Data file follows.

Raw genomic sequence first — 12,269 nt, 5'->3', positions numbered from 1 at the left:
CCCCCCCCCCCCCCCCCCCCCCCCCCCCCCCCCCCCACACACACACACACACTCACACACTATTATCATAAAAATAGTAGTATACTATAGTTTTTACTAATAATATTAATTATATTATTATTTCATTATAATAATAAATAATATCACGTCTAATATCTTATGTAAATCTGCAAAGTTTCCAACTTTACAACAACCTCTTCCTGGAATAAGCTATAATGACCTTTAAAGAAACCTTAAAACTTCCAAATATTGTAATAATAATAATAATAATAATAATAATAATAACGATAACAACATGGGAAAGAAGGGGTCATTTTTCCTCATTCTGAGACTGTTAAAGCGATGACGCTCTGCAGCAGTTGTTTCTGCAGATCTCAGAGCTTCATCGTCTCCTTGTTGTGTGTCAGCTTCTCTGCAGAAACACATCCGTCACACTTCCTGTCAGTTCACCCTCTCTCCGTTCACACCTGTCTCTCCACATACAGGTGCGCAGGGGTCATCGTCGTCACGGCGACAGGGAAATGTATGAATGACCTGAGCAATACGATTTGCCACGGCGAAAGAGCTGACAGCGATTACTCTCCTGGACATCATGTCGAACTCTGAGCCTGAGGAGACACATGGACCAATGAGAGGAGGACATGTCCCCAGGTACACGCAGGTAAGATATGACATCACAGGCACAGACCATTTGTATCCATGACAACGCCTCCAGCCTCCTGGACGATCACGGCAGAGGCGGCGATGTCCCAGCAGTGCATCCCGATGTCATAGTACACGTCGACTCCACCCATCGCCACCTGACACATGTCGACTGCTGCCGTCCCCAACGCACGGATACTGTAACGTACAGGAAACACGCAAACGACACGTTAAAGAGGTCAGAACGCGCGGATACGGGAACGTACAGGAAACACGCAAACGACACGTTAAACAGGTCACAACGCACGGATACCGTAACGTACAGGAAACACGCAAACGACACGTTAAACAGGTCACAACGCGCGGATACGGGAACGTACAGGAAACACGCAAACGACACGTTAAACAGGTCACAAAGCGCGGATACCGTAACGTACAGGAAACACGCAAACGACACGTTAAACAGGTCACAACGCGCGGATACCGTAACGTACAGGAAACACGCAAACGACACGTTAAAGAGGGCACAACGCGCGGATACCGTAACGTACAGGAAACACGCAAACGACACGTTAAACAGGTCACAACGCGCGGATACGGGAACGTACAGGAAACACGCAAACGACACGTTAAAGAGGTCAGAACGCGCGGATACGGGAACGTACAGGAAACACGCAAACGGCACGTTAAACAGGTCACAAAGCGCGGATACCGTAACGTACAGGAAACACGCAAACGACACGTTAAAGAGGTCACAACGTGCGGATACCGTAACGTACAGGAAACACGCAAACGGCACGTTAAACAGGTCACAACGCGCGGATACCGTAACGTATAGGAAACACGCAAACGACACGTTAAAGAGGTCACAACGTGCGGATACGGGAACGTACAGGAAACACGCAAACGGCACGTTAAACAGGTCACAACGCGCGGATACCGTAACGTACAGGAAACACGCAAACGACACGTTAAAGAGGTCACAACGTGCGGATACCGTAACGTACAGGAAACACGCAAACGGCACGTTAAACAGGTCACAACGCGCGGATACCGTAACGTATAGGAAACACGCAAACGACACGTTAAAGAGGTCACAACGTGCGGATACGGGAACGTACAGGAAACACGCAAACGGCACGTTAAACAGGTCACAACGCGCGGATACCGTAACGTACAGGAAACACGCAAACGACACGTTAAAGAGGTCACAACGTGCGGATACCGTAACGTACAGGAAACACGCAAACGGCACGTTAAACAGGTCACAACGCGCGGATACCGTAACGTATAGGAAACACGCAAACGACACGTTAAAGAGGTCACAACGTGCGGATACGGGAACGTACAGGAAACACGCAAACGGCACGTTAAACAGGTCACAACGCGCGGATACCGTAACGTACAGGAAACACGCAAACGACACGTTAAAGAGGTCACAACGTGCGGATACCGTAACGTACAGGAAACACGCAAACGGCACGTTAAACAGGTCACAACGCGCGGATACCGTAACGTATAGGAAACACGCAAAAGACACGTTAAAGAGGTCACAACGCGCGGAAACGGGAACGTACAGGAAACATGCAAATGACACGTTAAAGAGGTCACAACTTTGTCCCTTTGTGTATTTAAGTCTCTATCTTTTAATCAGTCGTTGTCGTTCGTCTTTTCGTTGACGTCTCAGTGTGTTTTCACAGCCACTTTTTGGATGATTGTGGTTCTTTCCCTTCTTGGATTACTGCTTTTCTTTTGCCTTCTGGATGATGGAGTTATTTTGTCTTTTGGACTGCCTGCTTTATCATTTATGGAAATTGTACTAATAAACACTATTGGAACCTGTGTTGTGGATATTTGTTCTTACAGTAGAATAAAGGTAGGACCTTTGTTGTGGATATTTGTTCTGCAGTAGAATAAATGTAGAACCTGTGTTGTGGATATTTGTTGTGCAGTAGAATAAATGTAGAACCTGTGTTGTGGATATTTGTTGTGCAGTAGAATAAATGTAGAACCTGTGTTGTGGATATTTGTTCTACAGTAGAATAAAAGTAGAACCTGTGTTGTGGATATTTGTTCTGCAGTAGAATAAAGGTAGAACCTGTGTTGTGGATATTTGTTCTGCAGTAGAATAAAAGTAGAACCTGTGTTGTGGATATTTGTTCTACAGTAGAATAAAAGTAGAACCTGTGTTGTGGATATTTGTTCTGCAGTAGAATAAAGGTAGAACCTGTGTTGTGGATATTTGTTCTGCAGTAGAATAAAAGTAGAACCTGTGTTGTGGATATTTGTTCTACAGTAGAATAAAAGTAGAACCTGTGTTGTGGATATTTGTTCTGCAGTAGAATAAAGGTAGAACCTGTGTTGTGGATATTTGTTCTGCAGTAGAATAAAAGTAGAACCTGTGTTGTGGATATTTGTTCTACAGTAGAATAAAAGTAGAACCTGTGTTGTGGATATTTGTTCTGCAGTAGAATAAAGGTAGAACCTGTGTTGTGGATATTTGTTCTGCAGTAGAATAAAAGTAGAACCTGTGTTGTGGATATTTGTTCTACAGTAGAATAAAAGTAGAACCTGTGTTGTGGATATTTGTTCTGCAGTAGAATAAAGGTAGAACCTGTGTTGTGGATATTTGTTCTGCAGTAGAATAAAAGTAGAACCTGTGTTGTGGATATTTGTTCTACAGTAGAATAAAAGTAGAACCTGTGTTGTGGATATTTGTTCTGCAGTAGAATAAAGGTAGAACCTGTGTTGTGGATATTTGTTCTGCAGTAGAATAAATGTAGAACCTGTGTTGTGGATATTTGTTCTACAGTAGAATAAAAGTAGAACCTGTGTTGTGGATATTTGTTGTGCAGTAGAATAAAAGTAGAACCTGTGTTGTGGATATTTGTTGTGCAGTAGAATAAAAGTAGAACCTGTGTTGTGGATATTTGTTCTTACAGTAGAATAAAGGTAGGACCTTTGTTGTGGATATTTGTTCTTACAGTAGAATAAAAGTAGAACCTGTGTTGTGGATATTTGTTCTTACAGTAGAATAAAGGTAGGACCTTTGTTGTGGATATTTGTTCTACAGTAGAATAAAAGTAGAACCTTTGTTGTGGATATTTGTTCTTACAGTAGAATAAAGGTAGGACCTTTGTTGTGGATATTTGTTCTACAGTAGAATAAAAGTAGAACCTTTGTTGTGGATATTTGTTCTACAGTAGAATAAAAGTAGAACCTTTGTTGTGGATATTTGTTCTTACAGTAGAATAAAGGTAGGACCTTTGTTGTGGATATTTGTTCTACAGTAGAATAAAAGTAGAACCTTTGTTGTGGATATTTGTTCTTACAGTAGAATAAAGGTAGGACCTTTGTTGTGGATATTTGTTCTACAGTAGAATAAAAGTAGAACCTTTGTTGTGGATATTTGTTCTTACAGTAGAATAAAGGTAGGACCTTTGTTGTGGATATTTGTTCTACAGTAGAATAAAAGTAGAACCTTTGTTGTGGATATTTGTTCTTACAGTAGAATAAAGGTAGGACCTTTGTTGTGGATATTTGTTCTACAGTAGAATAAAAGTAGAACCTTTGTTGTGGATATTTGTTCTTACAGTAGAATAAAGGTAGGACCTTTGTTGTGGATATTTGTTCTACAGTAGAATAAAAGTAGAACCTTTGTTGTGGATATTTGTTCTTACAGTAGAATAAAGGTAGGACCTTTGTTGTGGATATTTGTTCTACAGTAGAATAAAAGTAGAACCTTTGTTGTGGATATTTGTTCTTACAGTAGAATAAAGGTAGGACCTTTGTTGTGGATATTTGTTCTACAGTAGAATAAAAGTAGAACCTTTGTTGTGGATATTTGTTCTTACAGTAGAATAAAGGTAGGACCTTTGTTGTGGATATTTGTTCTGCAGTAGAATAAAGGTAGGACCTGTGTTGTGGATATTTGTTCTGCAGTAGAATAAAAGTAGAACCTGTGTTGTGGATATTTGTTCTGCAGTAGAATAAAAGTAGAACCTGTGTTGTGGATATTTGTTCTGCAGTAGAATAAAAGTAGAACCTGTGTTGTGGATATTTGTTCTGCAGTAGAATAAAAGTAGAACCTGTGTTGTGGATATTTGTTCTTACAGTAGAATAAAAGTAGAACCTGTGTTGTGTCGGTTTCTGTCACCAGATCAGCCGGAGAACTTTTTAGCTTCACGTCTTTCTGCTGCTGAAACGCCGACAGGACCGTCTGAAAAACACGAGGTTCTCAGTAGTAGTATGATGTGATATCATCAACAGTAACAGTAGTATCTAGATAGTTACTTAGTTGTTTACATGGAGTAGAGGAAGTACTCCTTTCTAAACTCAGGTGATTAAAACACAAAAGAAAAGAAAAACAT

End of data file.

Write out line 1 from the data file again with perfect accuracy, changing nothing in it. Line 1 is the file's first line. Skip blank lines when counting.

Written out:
Raw genomic sequence first — 12,269 nt, 5'->3', positions numbered from 1 at the left: